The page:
It’s almost uncanny to see a museum with its lights turned off. When the dazzle of the lights goes, so does the sense of spectacle: it is as if we are no longer meant to look at the art. But on the fourth floor of the New Museum, the Canadian-born, Paris-based artist Kapwani Kiwanga invites viewers to look with only the quiet glow of natural light seeping in through the skylights. In so doing, she illuminates a nuanced way of seeing race.
Titled Off-Grid, Kiwanga’s exhibition is comprised of two monumental sculptures that offer complementary critiques of sight and visibility. The installation is based on years of the artist’s own research on the politics of light, visibility, and race. While calls to resist the racist mechanisms that erase and make invisible Blackness remain pressing, Kiwanga points to the perniciousness of being seen by connecting “lantern laws,” 18th-century statutes requiring enslaved people to carry lanterns after dark when unaccompanied by a White person, and floodlights used in contemporary police surveillance.
“Cloak” (2022) is a towering sculpture composed of two intersecting parts, both of which are fashioned from aluminum once used to make police floodlights. Kiwanga has seemingly emptied the floodlights of their power, having subjected them to a series of painstaking transformations: melting the aluminum down, shaping it into wires, loading it into a spray gun, and spray painting it onto steel. Though the floodlights are rendered unrecognizable by the artist’s alchemy, their task of surveillance continues to loom large. One of the sculpture’s two parts consists of a beaded partition, a device that simultaneously conceals and reveals what’s on the other side; any effort to hide behind it only heightens a person’s awareness of their partial visibility. The sense of being watched is redoubled by the other part of the sculpture, where a zigzagging pattern of mirrors coaxes you to confront your own reflection. Though the sculpture is titled “Cloak,” nothing can hide underneath it.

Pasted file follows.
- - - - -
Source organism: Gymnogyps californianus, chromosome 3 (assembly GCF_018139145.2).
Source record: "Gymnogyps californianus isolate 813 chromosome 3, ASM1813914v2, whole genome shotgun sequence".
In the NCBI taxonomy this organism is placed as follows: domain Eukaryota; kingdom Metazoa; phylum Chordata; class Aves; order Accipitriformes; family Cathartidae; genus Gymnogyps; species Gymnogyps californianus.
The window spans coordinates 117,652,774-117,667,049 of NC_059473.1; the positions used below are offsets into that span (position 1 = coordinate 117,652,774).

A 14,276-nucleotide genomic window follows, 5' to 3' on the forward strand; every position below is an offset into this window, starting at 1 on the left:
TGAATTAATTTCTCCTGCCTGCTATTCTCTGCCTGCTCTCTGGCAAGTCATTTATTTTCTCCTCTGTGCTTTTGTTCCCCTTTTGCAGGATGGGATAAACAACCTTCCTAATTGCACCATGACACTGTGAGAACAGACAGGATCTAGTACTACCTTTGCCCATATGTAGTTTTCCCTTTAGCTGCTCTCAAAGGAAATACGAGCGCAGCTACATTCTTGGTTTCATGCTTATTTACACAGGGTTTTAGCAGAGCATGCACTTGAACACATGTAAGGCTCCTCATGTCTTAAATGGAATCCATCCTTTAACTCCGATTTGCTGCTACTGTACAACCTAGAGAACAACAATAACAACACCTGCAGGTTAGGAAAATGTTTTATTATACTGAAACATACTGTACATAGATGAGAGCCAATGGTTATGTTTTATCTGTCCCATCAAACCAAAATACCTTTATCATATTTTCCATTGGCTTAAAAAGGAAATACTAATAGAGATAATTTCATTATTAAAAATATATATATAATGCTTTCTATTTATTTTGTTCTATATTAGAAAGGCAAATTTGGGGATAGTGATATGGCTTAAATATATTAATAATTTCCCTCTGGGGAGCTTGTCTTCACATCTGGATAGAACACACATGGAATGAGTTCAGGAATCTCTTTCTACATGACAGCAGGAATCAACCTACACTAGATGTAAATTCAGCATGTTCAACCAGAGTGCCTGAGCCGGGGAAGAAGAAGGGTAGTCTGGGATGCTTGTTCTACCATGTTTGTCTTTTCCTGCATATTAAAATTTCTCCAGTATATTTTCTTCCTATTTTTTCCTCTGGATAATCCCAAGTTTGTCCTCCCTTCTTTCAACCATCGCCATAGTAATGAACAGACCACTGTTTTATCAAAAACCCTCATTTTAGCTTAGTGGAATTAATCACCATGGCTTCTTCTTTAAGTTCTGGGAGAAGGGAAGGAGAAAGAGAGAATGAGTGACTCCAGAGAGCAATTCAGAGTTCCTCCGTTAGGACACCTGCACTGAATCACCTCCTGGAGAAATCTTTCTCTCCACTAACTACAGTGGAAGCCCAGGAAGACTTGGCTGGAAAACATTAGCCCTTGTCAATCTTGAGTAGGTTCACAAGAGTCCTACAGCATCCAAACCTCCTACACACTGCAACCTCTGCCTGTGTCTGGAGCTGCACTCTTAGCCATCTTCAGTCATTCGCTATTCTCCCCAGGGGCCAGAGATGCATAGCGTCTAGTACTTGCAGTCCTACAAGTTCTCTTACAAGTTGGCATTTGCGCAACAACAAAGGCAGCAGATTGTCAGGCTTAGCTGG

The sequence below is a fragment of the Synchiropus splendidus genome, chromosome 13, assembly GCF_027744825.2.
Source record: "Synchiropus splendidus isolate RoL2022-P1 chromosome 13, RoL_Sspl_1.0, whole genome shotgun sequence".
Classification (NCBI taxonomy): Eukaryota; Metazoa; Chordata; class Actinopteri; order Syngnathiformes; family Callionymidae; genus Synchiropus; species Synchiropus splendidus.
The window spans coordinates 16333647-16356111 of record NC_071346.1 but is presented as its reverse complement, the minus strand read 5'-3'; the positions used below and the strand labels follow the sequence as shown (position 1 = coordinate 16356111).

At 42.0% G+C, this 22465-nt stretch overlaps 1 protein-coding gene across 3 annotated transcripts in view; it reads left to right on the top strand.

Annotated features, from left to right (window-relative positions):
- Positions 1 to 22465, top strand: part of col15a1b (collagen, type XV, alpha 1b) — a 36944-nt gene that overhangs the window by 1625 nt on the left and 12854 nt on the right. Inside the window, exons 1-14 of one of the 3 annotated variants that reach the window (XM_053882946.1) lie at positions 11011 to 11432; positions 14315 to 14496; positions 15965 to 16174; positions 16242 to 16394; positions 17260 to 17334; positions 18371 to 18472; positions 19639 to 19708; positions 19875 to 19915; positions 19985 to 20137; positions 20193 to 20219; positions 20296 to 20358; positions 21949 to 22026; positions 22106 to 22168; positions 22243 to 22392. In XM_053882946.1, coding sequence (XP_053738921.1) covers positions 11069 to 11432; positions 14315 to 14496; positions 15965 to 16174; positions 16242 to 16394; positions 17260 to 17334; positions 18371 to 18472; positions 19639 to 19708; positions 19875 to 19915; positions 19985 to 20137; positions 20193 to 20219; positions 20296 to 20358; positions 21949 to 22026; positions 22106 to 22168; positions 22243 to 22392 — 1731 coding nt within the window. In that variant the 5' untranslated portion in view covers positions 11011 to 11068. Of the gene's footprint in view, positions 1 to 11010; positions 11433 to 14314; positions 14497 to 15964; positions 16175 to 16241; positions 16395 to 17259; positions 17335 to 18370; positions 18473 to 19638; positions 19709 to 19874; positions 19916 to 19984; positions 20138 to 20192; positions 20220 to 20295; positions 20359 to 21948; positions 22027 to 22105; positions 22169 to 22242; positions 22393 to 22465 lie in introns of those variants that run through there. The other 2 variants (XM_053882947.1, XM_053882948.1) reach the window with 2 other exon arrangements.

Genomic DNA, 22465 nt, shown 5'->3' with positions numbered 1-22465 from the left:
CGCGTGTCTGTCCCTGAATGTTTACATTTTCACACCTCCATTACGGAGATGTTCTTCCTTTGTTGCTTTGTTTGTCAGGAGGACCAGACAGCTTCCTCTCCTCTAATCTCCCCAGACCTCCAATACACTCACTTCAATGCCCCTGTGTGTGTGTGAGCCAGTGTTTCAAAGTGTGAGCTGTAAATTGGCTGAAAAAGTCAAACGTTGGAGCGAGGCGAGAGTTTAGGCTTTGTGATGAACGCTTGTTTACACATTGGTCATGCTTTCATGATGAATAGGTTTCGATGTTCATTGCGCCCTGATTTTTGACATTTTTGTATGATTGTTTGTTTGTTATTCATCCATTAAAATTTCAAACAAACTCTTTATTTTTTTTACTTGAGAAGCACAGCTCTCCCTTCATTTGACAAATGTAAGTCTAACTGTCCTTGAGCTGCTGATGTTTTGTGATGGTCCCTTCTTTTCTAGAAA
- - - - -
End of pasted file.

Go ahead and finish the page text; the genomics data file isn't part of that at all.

On the opposite side of the room, “Maya Bantu” (2019) beckons with the possibility of opacity, a welcome retort to the cool transparency of “Cloak.” The labyrinthine sculpture is made from sisal fiber, a plant Kiwanga began to research after she was introduced to it at plantations in Tanzania. Sisal is indigenous to Mexico, but German colonizers brought it to Tanzania in the 19th century. Despite the insidious histories that underlay the material, “Maya Bantu” feels like an embrace, a shroud that protects against an intrusive gaze. In the dense folds of its wooly and light absorbent-texture, secrecy seems possible.
The exhibition’s title, Off-Grid, can be interpreted in multiple overlapping ways. It hints at the absence of electric illumination. It also alludes to the artist’s practice of removing materials from the power structures — both physical and political — that they usually require to function. But most of all, Kiwanga’s exhibition reflects a yearning for a way of being that is off the grid: a fugitive life where people — in particular those of us who are racially othered — can slip beneath the glaring gaze of authority.
Kapwani Kiwanga: Off-Grid continues at the New Museum (235 Bowery, Lower East Side, Manhattan) through October 16. The exhibition was curated by Massimiliano Gioni, Edlis Neeson Artistic Director at the New Museum, and Madeline Weisburg, curatorial assistant.